'Do you have any questions' is often another way of saying 'Are you ready' Be prepared to get started right away through researching the story, the character, the director and as much information you can gather about the production details.

      Sometimes a director takes a story everyone is familiar with and they put their own spin on it. Knowing that 'Romeo and Juliet' will take place in the 1970's and Juliet will be portrayed as the hippy daughter of a wealthy mobster might make a difference in how you play the role. If these kinds of questions are not answered through your prior investigation, ask! However, be prepared to change the approach you had planned to take in the way you play the character.

      Rachelle's Answer #1

      "Here are some sample questions:

      - When would you like to have this role filled?
      - How long has this role been vacant?
      - Is this a replacement search?
      - What is your favorite part about being a director?
      - What is your primary goal with this production?
      - Is there anything from my background and experience that I can clarify for you?
      - What do you see as the biggest change in this industry over the past 3 years?
      - Is there any reason why you would not cast me?"

      Rachelle's Answer #2

      "Thank you for asking - I do have a few questions. What is top of mind when it comes to filling this role? In addition, what types of characteristics are you looking for in the actor who fills this role? And lastly, I would love to hear more about your personal vision for this project."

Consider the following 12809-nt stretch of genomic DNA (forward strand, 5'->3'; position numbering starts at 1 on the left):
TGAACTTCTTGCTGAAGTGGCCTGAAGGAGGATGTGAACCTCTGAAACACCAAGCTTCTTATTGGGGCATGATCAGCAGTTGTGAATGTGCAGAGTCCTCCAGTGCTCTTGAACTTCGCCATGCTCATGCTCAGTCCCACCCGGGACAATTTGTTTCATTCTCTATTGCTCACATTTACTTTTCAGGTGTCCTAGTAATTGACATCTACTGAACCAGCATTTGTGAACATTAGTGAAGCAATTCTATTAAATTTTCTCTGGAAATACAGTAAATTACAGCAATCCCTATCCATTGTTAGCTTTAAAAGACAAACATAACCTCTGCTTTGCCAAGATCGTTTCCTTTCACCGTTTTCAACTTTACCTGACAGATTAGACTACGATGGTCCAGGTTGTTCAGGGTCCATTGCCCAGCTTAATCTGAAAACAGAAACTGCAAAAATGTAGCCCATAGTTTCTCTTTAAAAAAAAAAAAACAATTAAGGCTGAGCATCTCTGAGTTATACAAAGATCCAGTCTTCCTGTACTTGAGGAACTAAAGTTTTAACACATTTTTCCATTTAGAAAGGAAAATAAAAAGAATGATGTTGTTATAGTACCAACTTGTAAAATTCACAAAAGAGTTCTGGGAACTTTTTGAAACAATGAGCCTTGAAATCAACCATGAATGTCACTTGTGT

10.

  1. Are you able to work long hours?
    • The filming process can be long and tedious. The same goes for play rehearsals. You will need to be flexible and eager to work whatever hours are expected. Now would be a good time to ask about expectations if you're not sure what the schedule might look like.

      Don't be surprised if there isn't a clear schedule. Decide before the audition what you are able to realistically commit and relay that to the interviewer.

      Rachelle's Answer #1

      "I am available any day you need me. I have a couple of small commitments I will need to tend to while we are shooting the film, but I am extremely flexible."

      Rachelle's Answer #2

      "I am 100% committed to this process and will make myself available any hours required for this role."

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    11.

  1. What kind of roles do you prefer?
    • Most actors don't want to be pigeon-holed into a particular role, but you have to start somewhere! It's important to know your strengths and be willing to take on new challenges.